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What's Up in the 8th

A slow week in the 8th; only six decisions in criminal cases.  That includes State v. Rodgers, in which the defendant files an untimely application to reopen his appeal, a task rendered even more forlorn than customary by the fact that there was no appeal to reopen:  the court had earlier denied his motion to file an untimely appeal.  And it includes State v. Taslitz, an affirmance of two convictions for misdemeanor assault against a manifest weight challenge, the most noteworthy aspect of the opinion being a warning to stay away from Black Velvet whiskey in the Jumbo Family Size:  the two victims allegedly consumed a half-gallon of the stuff each day.  

State v. Penn has a bit more meat on the bones.  Penn was arrested at the Beachwood Mall in August 2012 - the opinion says nothing more than that it was "a result of an incident" - and the police discovered he had a number of gift cards, as well as a counterfeit Pennsylvania driver's license.

The former led to the placement of a "felony investigative hold," while the latter resulted in a charge of obstruction of official business, a second-degree misdemeanor, to which Penn pled no contest three days later, and was placed in a first-offender program.

Meanwhile, the felony investigation proceeded apace:  a few days after Penn's arrest, the investigating detective found that the gift cards had been recoded with someone else's actual credit card number.  Exactly a month after the arrest, the detective turned the case over for review by prosecutors, having verified that the gift cards were fraudulent, and a warrant was issued for Penn's arrest.

In January of 2014, some sixteen months later.

The judge tossed the felony charges on speedy trial grounds, and that provides the only reversal of the week.  The law here is that if the State files additional charges which arise from the same facts of the original charge, speedy trial time for the additional charges runs from the date of arrest on the original charge.  But if the additional charges are based on different facts, or the State did not know of the facts at the time of the initial charge, then speedy trial time doesn't start to run until the new charges are filed. 

The panel decides that this falls into the latter category, concluding that the original charge was based on Penn's lying to the police about his identity.  While the police suspected something was wrong with the credit cards, their suspicions weren't confirmed until after the obstruction of justice charge was resolved, and speedy trial time stopped upon its resolution; it didn't begin again until the new charges were filed.

I think that's drawing some pretty fine lines.  It seems likely that the "incident" giving rise to Penn's arrest was his suspected use of the fraudulent gift cards; the charge of obstruction for using the fake identity was a throw-in.  The police immediately began investigating the cards, and within days determined that they had been recoded.  To be sure, they didn't have absolute confirmation, but they got that within a month, leaving plenty of time on the speedy trial clock.  Instead, they did nothing for almost a year and a half.

And this is one of those times where the court engages in line-drawing without looking at the broader picture.  The whole purpose of the speedy trial statute is to encourage speedy prosecutions.  That didn't happen here.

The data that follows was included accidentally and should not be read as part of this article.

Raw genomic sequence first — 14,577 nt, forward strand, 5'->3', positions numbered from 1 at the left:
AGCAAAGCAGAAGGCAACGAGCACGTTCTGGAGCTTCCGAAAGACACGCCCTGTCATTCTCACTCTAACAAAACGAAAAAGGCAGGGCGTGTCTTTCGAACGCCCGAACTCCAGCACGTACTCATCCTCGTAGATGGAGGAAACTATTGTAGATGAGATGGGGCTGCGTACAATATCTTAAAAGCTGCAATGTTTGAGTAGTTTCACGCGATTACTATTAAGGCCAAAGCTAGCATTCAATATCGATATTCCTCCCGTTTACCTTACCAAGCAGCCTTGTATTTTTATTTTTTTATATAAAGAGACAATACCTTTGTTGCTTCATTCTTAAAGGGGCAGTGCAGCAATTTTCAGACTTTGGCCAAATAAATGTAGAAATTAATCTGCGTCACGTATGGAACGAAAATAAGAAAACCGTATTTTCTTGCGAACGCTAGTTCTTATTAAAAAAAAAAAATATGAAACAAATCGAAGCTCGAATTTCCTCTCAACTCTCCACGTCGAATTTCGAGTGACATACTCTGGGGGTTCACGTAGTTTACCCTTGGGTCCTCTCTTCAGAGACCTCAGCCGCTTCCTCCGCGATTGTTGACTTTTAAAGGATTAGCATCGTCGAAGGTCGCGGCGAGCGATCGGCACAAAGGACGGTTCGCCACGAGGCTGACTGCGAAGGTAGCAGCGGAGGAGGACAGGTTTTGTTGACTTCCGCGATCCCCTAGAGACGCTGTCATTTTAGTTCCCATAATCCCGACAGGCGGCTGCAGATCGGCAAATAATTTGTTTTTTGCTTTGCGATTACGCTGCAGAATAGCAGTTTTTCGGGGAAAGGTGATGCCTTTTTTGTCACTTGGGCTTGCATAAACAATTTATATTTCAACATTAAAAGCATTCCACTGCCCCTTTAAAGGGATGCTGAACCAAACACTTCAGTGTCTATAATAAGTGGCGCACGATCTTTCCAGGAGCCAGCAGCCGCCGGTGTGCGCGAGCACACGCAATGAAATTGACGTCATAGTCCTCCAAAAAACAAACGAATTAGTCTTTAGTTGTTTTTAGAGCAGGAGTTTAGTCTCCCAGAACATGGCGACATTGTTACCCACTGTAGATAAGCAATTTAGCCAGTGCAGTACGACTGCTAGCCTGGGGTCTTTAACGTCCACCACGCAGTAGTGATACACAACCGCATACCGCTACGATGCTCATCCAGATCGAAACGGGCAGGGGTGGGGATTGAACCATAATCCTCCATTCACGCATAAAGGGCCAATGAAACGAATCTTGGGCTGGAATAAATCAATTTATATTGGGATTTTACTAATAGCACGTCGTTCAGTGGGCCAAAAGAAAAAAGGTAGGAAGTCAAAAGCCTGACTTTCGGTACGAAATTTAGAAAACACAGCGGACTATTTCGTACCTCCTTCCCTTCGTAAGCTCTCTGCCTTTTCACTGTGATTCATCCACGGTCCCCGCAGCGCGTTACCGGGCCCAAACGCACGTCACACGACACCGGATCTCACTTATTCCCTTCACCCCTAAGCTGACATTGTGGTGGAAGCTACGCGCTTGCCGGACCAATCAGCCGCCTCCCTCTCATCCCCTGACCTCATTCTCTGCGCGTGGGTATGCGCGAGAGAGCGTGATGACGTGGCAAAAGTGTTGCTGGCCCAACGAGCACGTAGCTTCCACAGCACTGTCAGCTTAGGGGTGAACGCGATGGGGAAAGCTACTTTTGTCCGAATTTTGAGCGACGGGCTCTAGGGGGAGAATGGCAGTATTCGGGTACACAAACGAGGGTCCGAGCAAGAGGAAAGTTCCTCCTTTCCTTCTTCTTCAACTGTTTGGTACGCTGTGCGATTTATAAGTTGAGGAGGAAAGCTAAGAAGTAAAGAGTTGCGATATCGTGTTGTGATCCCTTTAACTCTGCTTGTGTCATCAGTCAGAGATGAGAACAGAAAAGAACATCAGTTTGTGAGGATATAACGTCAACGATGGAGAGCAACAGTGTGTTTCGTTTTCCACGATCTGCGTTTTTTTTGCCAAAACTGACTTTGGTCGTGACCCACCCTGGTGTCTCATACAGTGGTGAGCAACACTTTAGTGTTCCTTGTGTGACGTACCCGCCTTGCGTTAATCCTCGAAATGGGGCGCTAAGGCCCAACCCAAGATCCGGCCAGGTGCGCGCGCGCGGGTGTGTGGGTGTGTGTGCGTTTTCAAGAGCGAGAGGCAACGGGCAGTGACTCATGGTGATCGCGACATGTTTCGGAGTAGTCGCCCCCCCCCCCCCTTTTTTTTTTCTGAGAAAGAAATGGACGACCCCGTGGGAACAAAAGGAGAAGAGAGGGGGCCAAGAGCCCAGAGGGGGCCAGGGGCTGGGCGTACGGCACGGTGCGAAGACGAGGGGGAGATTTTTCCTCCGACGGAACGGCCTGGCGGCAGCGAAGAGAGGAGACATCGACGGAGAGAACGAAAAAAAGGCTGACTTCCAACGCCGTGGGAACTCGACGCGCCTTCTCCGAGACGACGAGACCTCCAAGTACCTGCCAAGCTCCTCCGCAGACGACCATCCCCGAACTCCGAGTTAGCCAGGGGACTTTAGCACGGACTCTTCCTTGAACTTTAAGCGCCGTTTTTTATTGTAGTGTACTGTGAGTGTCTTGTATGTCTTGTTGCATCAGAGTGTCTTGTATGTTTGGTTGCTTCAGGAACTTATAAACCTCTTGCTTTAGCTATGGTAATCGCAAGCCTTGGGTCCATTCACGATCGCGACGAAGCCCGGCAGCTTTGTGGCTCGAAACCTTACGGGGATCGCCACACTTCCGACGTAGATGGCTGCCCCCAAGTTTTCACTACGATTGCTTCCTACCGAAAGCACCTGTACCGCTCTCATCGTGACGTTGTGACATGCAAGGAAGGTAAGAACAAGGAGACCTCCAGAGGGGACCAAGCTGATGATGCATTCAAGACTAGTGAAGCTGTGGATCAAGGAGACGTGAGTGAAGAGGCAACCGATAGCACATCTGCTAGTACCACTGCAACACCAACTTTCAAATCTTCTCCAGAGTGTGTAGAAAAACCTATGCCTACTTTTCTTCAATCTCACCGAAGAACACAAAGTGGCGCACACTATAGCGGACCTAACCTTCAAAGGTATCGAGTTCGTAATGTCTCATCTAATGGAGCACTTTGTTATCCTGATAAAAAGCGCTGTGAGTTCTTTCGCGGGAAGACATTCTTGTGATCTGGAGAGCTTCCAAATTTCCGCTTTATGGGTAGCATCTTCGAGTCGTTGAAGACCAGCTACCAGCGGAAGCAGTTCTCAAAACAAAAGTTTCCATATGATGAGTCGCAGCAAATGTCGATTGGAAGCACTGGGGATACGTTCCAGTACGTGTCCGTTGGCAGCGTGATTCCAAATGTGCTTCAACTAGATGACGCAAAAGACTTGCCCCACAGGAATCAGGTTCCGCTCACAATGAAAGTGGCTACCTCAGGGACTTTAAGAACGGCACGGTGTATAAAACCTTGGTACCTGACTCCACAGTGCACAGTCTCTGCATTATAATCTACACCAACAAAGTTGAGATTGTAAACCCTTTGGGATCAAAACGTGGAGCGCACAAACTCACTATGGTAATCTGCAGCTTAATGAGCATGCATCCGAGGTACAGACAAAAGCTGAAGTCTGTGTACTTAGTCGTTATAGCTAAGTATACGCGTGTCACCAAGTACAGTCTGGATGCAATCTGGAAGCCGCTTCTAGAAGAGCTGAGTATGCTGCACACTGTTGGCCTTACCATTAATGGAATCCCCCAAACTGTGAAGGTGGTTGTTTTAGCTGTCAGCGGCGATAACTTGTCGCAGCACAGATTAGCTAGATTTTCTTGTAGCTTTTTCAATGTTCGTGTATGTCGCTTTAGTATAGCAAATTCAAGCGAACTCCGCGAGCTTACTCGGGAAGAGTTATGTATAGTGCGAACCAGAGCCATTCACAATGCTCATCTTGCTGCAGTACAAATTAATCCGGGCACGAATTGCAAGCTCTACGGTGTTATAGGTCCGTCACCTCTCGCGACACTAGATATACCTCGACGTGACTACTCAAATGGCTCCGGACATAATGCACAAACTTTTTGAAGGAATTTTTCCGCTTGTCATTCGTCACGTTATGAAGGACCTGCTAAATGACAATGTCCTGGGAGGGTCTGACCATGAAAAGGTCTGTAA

In State v. Colegrove, the prosecution tries an interesting tactic:  confronted with the victims' reluctance to testify because of threats made by the defendant's family, they ask the court to permit the hearsay statements of the victims.  The opinion doesn't state the basis for this, but I'm guessing it's the exception for forfeiture by wrongdoing.  The judge doesn't buy it, but does issue material witness warrants for the victim.  Colegrove decides to try the case to the bench - not a choice I would have made - and gets convicted of one count of robbery and sentenced to prison for five years.

Colegrove's manifest weight argument on appeal meets the fate you'd anticipate, so he focuses on the judge's allowance of the victims' testimony as to the intimidation, claiming it's improper 404(B) evidence.  It's not; as the panel points out, "evidence of threats or intimidation of witnesses reflect a consciousness of guilt and are admissible as admission by conduct," and "attempts by persons other than the accused to suppress evidence is admissible against the accused  where the accused is connected to such attempts."  How was Colegrove connected to the attempts?  Through his jailhouse phone calls.  Toss in a conviction for felonious stupidity, too.

You may not be able to go home again, but you sure as hell can go back to prison, and that's what happens to the defendant in State v. Gibson.  He'd been sentenced to three years imprisonment for kidnapping and gross sexual imposition, the sentences to run concurrently, but the case got reversed for failure to merge allied offenses.  So back it goes, and the State unsurprisingly elects to have the Gibson sentenced on the kidnapping count.  By then, Gibson is 30 months into his 36-month sentence, and his lawyer pleads for the judge to put him on community control sanctions at this point.

The judge opts not to, sending him back for the remainder of the term.  Gibson appeals, and makes several arguments about why the judge shouldn't have sent him back, but if you know anything about Ohio sentencing law, you know that there's nothing anybody's going to do about that.

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